SVG Clipping Path Examples — Using Paths And Text

The last couple of weeks, I’ve been talking about SVG clipping paths and their attributes. So far in the series I’ve stuck to rectangles as the path in order to keep things simple, however you aren’t limited to using rectangles. In fact clipping paths become a lot more interesting when they aren’t rectangular or when you clip something more than a simple shape.

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More About SVG Clipping Paths

Last week I showed you the very basics of SVG clipping paths. I mentioned the difference between clipping and masking and then worked through a simple example to show you SVG clipping paths in action. I closed by showing how to do the same thing using the CSS clip-path property.

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SVG Clipping Paths

Last year I published several series (25 posts in total) on the subject of SVG. First was a series on the basics of creating SVG shapes, lines, and curves and adding fill colors and strokes to them. I followed that series with another with more intermediate topics such as reusing SVG code and using patterns and gradients to fill SVG graphics. I closed the year with a series on SVG Text.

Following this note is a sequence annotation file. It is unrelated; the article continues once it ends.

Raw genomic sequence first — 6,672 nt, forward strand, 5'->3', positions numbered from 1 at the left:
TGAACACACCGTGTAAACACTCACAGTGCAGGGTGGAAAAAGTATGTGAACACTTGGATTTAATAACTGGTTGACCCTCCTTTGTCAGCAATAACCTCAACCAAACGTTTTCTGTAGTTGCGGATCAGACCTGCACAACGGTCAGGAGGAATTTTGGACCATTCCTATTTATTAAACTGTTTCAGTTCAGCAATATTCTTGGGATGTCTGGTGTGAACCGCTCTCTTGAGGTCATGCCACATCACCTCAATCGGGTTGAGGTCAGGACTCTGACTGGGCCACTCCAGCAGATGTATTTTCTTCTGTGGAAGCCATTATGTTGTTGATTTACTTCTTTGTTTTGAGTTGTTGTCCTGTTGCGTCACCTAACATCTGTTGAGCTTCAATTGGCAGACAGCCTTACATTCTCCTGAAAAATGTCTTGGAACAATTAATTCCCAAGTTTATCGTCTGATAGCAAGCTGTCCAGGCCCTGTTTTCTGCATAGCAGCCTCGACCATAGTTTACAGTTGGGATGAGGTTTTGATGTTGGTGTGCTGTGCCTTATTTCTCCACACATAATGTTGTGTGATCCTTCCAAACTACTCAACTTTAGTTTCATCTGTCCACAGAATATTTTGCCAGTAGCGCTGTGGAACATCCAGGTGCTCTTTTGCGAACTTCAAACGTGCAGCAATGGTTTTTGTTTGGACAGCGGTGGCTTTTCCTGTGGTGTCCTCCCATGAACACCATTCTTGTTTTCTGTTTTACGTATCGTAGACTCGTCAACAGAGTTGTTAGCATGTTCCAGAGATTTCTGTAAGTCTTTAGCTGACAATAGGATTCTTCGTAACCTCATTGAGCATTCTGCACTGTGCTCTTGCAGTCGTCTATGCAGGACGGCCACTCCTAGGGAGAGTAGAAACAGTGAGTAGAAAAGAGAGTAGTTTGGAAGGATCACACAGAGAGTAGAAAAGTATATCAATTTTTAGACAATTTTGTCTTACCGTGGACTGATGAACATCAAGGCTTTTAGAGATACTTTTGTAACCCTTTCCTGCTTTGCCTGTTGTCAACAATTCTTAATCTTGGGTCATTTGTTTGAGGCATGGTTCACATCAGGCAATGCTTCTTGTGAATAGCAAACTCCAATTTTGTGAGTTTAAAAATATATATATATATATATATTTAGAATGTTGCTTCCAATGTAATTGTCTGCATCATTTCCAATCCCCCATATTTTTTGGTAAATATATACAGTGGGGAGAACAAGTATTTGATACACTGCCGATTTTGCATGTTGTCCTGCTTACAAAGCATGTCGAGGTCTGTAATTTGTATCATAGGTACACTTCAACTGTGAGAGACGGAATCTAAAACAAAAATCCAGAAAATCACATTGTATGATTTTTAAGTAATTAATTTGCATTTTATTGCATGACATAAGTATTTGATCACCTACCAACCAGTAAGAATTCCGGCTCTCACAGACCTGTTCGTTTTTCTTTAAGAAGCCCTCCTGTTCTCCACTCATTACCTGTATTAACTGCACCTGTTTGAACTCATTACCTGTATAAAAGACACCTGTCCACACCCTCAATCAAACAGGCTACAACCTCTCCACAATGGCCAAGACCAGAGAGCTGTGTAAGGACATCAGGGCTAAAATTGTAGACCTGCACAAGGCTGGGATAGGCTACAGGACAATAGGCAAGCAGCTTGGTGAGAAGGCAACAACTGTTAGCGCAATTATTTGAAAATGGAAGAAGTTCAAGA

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Syntagms and Paradigms — Telling A Story With Signs

A single sign can communicate meaning on its own. Think of a stop sign. No matter what context you’re in when you see something that looks like a stop sign, you reflexively stop. However, signs can communicate more and more effectively when you consider the relationship between multiple signs.

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Denotation And Connotation — Literal And Implied Meaning

A sign is anything that represent something else. Signs create meaning, but what exactly do they mean? What do they communicate and will everyone who interprets the same sign take away the same meaning from it?

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